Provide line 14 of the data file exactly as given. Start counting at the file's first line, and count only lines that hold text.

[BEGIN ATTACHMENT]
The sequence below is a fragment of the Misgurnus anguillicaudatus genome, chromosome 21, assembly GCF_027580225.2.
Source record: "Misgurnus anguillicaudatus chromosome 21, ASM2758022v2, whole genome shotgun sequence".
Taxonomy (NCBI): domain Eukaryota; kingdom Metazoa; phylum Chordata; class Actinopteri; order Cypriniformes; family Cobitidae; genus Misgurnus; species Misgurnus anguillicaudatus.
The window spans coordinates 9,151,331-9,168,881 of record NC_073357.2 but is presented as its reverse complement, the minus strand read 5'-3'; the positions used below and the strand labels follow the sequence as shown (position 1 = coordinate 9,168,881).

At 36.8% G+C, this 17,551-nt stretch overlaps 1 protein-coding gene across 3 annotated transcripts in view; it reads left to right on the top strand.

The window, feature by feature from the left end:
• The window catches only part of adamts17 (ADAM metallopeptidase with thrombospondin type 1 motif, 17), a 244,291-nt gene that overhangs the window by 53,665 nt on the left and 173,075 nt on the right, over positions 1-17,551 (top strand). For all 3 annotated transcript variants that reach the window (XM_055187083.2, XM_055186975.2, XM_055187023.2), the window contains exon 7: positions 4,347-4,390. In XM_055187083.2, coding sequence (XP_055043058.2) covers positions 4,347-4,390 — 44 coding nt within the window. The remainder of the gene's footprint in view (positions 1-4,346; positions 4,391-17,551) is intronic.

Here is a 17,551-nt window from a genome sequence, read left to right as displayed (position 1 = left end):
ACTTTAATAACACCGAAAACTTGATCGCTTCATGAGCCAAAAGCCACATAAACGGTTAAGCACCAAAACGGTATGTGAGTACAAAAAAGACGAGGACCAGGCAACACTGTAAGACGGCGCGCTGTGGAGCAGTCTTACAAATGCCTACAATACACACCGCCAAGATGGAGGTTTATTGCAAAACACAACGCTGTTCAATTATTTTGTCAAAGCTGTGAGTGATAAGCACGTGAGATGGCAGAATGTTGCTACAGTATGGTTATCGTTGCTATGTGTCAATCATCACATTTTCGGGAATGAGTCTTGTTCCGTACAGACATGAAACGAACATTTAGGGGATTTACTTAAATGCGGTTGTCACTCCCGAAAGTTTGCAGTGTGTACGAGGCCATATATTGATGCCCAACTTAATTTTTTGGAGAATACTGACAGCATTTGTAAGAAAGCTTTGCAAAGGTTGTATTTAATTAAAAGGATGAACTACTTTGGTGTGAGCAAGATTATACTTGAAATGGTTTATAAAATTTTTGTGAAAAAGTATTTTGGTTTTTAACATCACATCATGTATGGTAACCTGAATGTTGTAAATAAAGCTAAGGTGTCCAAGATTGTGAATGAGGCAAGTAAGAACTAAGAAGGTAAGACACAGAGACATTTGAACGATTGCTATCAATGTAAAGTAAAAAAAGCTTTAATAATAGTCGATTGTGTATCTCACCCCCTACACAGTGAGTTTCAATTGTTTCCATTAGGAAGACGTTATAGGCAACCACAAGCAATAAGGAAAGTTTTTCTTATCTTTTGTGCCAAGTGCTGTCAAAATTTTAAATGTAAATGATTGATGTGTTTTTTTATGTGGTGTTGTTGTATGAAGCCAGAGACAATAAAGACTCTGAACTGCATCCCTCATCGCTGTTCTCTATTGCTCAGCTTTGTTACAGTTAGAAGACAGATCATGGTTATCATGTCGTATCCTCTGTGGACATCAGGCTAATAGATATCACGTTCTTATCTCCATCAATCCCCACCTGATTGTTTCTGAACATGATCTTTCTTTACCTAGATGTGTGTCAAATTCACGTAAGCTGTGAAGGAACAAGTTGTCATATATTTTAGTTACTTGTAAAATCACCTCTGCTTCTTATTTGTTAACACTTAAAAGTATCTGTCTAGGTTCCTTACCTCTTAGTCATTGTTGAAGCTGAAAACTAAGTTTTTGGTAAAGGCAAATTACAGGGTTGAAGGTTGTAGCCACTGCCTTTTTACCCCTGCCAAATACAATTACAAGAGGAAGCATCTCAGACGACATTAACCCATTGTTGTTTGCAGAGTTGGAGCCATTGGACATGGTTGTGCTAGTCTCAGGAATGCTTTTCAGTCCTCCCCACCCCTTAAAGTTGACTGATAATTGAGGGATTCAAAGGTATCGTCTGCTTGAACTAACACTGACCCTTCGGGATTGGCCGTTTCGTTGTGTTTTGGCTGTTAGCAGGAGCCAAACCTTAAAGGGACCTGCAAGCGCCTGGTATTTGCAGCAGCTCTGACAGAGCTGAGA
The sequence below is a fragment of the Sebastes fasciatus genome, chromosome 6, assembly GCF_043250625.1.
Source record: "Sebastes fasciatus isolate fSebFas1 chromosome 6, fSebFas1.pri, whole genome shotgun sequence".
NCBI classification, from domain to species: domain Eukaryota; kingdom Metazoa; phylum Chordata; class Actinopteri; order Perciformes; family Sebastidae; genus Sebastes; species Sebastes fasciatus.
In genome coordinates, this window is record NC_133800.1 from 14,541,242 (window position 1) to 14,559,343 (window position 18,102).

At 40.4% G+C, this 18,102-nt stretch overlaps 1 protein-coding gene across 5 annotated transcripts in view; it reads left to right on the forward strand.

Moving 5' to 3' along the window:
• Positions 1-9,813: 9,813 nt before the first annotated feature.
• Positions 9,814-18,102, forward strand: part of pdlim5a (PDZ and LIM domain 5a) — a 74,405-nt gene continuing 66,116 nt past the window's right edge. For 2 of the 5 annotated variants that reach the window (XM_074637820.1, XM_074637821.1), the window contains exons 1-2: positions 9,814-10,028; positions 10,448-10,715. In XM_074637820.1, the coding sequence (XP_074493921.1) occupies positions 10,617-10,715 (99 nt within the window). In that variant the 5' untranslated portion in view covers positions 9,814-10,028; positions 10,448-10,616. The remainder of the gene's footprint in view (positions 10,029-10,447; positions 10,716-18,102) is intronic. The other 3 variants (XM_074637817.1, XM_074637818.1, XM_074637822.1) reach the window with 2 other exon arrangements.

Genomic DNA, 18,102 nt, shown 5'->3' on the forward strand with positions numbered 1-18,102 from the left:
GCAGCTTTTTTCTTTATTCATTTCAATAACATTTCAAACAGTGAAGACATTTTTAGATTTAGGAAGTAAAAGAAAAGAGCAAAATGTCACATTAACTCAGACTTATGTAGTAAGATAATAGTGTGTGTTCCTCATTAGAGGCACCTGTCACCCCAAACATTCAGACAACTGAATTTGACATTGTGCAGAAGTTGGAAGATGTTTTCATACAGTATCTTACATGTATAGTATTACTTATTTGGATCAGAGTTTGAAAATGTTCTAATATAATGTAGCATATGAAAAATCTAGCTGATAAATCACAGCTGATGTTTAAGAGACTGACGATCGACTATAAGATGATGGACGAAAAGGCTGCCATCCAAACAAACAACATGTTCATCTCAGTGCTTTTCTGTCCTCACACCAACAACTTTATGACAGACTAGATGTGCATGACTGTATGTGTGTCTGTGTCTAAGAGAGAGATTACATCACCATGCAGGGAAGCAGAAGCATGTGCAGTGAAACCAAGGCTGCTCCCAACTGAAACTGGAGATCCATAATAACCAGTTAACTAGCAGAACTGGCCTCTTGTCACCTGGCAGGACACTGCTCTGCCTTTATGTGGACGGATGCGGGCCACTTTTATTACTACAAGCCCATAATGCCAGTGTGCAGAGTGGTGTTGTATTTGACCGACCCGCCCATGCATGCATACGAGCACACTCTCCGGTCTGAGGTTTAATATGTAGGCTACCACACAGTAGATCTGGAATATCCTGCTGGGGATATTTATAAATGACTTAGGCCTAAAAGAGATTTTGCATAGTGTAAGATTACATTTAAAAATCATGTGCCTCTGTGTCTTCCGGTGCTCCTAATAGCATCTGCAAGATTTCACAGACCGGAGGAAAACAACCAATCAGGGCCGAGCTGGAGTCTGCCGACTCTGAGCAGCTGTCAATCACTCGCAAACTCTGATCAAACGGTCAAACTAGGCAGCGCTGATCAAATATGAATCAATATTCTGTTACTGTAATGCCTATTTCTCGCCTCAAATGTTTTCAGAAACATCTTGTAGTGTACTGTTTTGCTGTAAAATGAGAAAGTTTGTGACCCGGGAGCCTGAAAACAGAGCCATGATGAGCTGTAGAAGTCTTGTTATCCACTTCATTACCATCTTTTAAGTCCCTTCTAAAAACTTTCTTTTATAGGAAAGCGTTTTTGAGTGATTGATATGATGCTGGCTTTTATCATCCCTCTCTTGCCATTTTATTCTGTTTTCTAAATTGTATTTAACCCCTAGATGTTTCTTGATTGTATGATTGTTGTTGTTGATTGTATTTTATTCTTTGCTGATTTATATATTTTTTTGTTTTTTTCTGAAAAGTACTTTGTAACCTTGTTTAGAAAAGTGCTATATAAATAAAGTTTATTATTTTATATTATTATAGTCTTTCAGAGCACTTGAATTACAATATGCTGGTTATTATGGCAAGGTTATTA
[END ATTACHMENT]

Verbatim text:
At 40.4% G+C, this 18,102-nt stretch overlaps 1 protein-coding gene across 5 annotated transcripts in view; it reads left to right on the forward strand.